- Why is it necessary to talk about this?
- Mourn With Those Who Mourn
- More Than The KKK
- Normalization of White Culture
- White Guilt
- White Fragility
- A Colorblind Church in a Diverse Kingdom (Aurlyn Wygle)
This is one of a series of posts (intended to be read in the order above) focused on exploring the issue of race and how The Gospel shapes our beliefs and response. Racial reconciliation is a common name for this topic, and although it “is not the gospel or the central focus of it, it is a qualitative application of the gospel in function and practice” (Eric Mason).
“Therefore, since we are surrounded by so great a cloud of witnesses, let us also lay aside every weight, and sin which clings so closely, and let us run with endurance the race that is set before us, looking to Jesus, the founder and perfecter of our faith, who for the joy that was set before him endured the cross, despising the shame, and is seated at the right hand of the throne of God.
Consider him who endured from sinners such hostility against himself, so that you may not grow weary or fainthearted. In your struggle against sin you have not yet resisted to the point of shedding your blood. And have you forgotten the exhortation that addresses you as sons?
“My son, do not regard lightly the discipline of the Lord,
nor be weary when reproved by him.
For the Lord disciplines the one he loves,
and chastises every son whom he receives.”
It is for discipline that you have to endure. God is treating you as sons. For what son is there whom his father does not discipline? If you are left without discipline, in which all have participated, then you are illegitimate children and not sons. Besides this, we have had earthly fathers who disciplined us and we respected them. Shall we not much more be subject to the Father of spirits and live? For they disciplined us for a short time as it seemed best to them, but he disciplines us for our good, that we may share his holiness. For the moment all discipline seems painful rather than pleasant, but later it yields the peaceful fruit of righteousness to those who have been trained by it.
Therefore lift your drooping hands and strengthen your weak knees, and make straight paths for your feet, so that what is lame may not be put out of joint but rather be healed. Strive for peace with everyone, and for the holiness without which no one will see the Lord. See to it that no one fails to obtain the grace of God; that no “root of bitterness” springs up and causes trouble, and by it many become defiled;
Therefore let us be grateful for receiving a kingdom that cannot be shaken, and thus let us offer to God acceptable worship, with reverence and awe, for our God is a consuming fire.”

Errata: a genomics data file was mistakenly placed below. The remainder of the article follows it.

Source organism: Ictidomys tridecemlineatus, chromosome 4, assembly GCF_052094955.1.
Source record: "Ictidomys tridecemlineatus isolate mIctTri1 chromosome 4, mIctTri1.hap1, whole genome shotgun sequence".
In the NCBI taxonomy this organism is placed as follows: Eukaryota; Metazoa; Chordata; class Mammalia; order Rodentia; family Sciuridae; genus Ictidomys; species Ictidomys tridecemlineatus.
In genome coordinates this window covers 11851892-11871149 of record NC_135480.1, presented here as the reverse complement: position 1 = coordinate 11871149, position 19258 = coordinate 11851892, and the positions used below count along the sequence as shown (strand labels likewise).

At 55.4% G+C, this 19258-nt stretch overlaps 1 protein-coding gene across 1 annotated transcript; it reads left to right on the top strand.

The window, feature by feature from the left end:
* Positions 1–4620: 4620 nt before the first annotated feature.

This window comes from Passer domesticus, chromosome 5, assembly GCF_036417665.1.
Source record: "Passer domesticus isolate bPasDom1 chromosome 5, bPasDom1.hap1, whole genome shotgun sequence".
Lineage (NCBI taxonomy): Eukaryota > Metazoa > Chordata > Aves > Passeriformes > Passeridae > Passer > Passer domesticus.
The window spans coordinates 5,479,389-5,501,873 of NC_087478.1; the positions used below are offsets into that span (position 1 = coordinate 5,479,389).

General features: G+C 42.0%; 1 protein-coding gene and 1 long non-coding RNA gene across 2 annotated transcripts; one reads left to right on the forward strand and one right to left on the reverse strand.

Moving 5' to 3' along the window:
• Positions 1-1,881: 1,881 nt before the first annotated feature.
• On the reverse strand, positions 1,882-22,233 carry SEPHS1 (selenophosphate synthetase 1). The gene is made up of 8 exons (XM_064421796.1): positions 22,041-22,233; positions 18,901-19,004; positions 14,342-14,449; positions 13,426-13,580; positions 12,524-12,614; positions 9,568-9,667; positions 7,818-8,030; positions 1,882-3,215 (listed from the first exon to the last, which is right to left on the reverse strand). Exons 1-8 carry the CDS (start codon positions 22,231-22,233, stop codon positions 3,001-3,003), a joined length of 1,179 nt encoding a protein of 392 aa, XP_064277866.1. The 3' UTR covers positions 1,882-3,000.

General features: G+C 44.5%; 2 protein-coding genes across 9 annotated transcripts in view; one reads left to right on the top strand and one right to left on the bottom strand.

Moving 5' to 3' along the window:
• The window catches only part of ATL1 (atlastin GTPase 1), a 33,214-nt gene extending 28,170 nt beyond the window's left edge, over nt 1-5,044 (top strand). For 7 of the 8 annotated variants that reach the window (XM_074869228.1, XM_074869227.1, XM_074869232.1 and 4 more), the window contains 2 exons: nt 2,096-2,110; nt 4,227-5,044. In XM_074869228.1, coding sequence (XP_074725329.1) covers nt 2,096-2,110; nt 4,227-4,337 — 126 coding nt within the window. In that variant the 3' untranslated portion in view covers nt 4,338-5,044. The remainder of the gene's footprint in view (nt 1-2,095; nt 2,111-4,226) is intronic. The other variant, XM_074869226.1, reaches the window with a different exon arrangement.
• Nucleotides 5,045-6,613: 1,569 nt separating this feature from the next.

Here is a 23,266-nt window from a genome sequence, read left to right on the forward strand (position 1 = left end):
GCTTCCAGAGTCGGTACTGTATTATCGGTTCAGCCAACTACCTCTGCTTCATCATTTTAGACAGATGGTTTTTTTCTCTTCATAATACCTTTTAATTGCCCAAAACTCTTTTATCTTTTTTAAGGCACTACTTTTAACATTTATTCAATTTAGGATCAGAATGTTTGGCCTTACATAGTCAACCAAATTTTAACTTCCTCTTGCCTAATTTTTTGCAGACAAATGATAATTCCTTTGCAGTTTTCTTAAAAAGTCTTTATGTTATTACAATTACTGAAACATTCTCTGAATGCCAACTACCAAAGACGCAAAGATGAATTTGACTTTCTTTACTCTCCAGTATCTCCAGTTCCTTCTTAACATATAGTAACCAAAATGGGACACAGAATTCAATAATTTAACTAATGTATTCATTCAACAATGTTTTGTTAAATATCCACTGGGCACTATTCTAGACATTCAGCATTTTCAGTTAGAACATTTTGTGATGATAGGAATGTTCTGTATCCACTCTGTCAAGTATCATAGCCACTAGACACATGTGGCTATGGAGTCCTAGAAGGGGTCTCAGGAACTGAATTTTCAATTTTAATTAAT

In the last post, we saw that there is a difference between godly grief and worldly grief (2 Corinthians 7:8-13). Godly grief produces repentance, but worldly grief does not and is similar to someone being remorseful that they were caught doing something wrong but not truly remorseful for their actions. No positive change occurs, and the opportunity for growth is missed. We also saw that many people experience “White Guilt” when uncovering racial issues in their heart, and this is a form of worldly grief that can lead to withdrawal, condemning other white people, or other unhealthy alternatives.
In this post, we’ll explore another worldly grief response; White Fragility. Here’s a definition from Robin DiAngelo.
“White people in North America live in a social environment that protects and insulates them from race-based stress. This insulated environment of racial protection builds white expectations for racial comfort while at the same time lowering the ability to tolerate racial stress, leading to what I refer to as White Fragility. White Fragility is a state in which even a minimum amount of racial stress becomes intolerable, triggering a range of defensive moves. These moves include the outward display of emotions such as anger, fear, and guilt, and behaviors such as argumentation, silence, and leaving the stress-inducing situation. These behaviors, in turn, function to reinstate white racial equilibrium.”
Have you ever noticed this? I have in my life. There have been countless times where I would say to myself, “Do we really need to keep talking about race? I’m done. I’m tired of this.” I’d then disengage from whatever I was reading or hearing. For many white people, this is a common response to the topic of race. We have very little emotional energy in the tank to talk extensively about race. We are fragile and tend to push away quickly when the topic arises.
Why do we tend to be this way? Here’s more explanation from Daniel Hill,
“Dr. Robin DiAngelo, a professor of multicultural education at Westfield State University, is widely considered to be an authority in this area. She lectures nationally on the nature of white culture and codesigned, developed, and delivered the City of Seattle Race and Social Justice Initiative Anti-Racism training.
She wrote a widely referred to piece entitled “White Fragility,” pointing to social segregation as the number-one reason for the term. In it, she wrote, “The first factor leading to White Fragility is the segregated lives which most white people live…Even if whites live in physical proximity to people of color (and this would be exceptional outside of an urban or temporarily mixed class neighborhood), segregation occurs on multiple levels, including representational and informational.